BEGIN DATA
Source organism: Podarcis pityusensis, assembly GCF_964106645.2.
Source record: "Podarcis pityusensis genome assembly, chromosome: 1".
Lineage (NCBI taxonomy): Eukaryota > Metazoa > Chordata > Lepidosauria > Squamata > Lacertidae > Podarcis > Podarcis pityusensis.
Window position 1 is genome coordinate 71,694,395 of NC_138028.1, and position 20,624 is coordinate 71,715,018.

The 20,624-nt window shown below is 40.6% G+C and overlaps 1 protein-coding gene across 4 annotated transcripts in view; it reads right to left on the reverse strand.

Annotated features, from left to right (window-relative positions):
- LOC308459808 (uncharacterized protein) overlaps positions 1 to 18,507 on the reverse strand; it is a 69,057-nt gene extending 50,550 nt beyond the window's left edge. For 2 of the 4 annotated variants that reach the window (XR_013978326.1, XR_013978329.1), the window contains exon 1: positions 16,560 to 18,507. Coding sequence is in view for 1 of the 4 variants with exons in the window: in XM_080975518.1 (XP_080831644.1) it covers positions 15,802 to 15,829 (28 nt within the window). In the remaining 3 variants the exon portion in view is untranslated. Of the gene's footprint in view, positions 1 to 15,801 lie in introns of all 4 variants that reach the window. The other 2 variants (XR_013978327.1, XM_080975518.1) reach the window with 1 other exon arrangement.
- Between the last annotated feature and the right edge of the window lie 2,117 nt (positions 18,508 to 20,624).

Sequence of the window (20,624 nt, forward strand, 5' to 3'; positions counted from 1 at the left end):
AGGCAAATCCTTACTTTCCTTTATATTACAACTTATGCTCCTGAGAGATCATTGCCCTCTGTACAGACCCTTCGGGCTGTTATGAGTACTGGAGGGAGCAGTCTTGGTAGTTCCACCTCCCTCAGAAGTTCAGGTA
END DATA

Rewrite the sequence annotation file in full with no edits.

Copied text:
Source organism: Podarcis pityusensis, assembly GCF_964106645.2.
Source record: "Podarcis pityusensis genome assembly, chromosome: 1".
Lineage (NCBI taxonomy): Eukaryota > Metazoa > Chordata > Lepidosauria > Squamata > Lacertidae > Podarcis > Podarcis pityusensis.
Window position 1 is genome coordinate 71,694,395 of NC_138028.1, and position 20,624 is coordinate 71,715,018.

The 20,624-nt window shown below is 40.6% G+C and overlaps 1 protein-coding gene across 4 annotated transcripts in view; it reads right to left on the reverse strand.

Annotated features, from left to right (window-relative positions):
- LOC308459808 (uncharacterized protein) overlaps positions 1 to 18,507 on the reverse strand; it is a 69,057-nt gene extending 50,550 nt beyond the window's left edge. For 2 of the 4 annotated variants that reach the window (XR_013978326.1, XR_013978329.1), the window contains exon 1: positions 16,560 to 18,507. Coding sequence is in view for 1 of the 4 variants with exons in the window: in XM_080975518.1 (XP_080831644.1) it covers positions 15,802 to 15,829 (28 nt within the window). In the remaining 3 variants the exon portion in view is untranslated. Of the gene's footprint in view, positions 1 to 15,801 lie in introns of all 4 variants that reach the window. The other 2 variants (XR_013978327.1, XM_080975518.1) reach the window with 1 other exon arrangement.
- Between the last annotated feature and the right edge of the window lie 2,117 nt (positions 18,508 to 20,624).

Sequence of the window (20,624 nt, forward strand, 5' to 3'; positions counted from 1 at the left end):
AGGCAAATCCTTACTTTCCTTTATATTACAACTTATGCTCCTGAGAGATCATTGCCCTCTGTACAGACCCTTCGGGCTGTTATGAGTACTGGAGGGAGCAGTCTTGGTAGTTCCACCTCCCTCAGAAGTTCAGGTA